Of course, France owns “buffet” and “hors d’oeuvres” and “café.” And no one’s been able to come up with a better term for three people getting it on than “ménage à trios.” Food and sex are certainly representative of France.
The spanish own “guerrilla” thanks to their dense history of wars.
The Japanese own “sushi” and “futon,” for obvious reasons.
Germans got “gesundheit” and “sex shop.” (Health and sex? Sure, makes sense.)
The British own “king” and “queen” sized beds.
Greeks got “anarchy.”
So what can America claim? I went on a cultural hunt in Brazil and elsewhere to figure out how we’ve made our mark on the world. I’m happy to report that we are the proud owners of “pretty boy.” Yes, during a Brazilian novella, a young character was accusing someone of thinking he was a – and yes the phrase was muttered in English – “pretty boy.” We also own “jeans.” Shopping also originates in the U.S. – though here in Brazil it has raised to such a high importance that it is actually a noun. As in “Let’s go to Shopping Iguatemi.” What does that say about us Americans? I’m thinking cowboys and consumers. (We also own “taxi.”)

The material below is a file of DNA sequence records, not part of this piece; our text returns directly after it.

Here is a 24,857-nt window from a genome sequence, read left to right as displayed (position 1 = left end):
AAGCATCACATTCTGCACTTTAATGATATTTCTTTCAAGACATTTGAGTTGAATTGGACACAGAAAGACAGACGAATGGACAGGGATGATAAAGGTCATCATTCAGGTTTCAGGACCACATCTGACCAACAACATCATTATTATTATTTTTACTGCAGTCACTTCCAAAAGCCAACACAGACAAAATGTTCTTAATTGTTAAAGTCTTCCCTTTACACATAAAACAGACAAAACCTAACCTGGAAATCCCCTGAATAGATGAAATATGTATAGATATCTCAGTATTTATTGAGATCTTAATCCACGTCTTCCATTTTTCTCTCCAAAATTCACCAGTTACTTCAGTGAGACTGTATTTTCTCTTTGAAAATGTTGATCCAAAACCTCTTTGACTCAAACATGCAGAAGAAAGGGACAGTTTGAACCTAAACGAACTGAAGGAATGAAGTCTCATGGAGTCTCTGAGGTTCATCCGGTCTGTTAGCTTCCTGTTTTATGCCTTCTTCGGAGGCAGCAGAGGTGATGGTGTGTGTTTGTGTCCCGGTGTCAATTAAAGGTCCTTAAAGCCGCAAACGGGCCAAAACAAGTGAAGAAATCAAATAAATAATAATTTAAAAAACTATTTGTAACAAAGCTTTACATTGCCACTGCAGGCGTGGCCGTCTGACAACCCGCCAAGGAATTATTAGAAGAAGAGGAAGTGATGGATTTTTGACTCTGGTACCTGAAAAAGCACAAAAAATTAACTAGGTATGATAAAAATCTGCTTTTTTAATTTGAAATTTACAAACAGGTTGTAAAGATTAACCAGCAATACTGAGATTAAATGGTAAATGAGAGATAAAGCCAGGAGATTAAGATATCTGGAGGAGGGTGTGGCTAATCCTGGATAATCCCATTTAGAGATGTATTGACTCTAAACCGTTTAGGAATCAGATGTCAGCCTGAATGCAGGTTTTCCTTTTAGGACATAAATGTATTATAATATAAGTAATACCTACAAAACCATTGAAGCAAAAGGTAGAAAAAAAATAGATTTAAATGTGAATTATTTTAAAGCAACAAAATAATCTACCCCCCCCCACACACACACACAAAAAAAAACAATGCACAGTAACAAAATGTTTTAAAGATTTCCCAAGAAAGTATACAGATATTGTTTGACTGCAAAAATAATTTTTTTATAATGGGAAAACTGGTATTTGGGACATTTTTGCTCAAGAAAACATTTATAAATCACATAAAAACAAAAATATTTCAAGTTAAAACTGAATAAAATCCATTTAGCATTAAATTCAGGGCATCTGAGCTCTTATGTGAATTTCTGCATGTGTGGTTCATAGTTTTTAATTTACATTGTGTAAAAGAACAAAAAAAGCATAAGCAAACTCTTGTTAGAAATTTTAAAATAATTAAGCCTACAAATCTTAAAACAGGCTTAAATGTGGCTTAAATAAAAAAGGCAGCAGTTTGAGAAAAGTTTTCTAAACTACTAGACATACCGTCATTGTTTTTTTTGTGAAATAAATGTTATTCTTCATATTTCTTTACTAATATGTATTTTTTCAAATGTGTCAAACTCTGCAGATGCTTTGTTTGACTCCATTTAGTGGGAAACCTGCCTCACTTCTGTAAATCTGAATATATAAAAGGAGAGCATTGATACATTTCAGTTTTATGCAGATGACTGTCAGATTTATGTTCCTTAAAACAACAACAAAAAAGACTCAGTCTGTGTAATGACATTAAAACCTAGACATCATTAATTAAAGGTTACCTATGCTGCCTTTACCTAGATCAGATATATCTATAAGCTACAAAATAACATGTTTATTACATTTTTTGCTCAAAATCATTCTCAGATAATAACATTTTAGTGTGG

So what about Brazil? Nothing so far. However, with the spotlight that will be shone on the country, I guarantee one Brazilian term will rise to the top. “Jeito” (or “jeitinho”) – the ability to get in or out of something despite a law, a regulation, a contract, physics or gravity. And it will definitely be representative of the culture of Brazil.